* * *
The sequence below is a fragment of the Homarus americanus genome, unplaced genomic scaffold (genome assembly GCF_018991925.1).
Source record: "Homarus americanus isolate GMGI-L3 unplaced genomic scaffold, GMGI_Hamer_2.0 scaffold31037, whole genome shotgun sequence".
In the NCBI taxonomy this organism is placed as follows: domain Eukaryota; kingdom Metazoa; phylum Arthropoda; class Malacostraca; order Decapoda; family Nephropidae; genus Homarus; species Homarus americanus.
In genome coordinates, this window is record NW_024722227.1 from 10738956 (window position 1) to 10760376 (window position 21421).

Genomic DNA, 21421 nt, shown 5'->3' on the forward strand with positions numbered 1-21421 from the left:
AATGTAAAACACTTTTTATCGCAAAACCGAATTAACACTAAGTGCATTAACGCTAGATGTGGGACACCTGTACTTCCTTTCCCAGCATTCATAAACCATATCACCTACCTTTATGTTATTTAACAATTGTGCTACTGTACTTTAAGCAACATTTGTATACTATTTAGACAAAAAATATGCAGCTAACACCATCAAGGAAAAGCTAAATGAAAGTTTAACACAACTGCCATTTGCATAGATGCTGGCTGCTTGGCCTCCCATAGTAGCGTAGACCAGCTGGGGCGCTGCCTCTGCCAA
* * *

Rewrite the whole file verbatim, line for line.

The sequence below is a fragment of the Homarus americanus genome, unplaced genomic scaffold (genome assembly GCF_018991925.1).
Source record: "Homarus americanus isolate GMGI-L3 unplaced genomic scaffold, GMGI_Hamer_2.0 scaffold31037, whole genome shotgun sequence".
In the NCBI taxonomy this organism is placed as follows: domain Eukaryota; kingdom Metazoa; phylum Arthropoda; class Malacostraca; order Decapoda; family Nephropidae; genus Homarus; species Homarus americanus.
In genome coordinates, this window is record NW_024722227.1 from 10738956 (window position 1) to 10760376 (window position 21421).

Genomic DNA, 21421 nt, shown 5'->3' on the forward strand with positions numbered 1-21421 from the left:
AATGTAAAACACTTTTTATCGCAAAACCGAATTAACACTAAGTGCATTAACGCTAGATGTGGGACACCTGTACTTCCTTTCCCAGCATTCATAAACCATATCACCTACCTTTATGTTATTTAACAATTGTGCTACTGTACTTTAAGCAACATTTGTATACTATTTAGACAAAAAATATGCAGCTAACACCATCAAGGAAAAGCTAAATGAAAGTTTAACACAACTGCCATTTGCATAGATGCTGGCTGCTTGGCCTCCCATAGTAGCGTAGACCAGCTGGGGCGCTGCCTCTGCCAA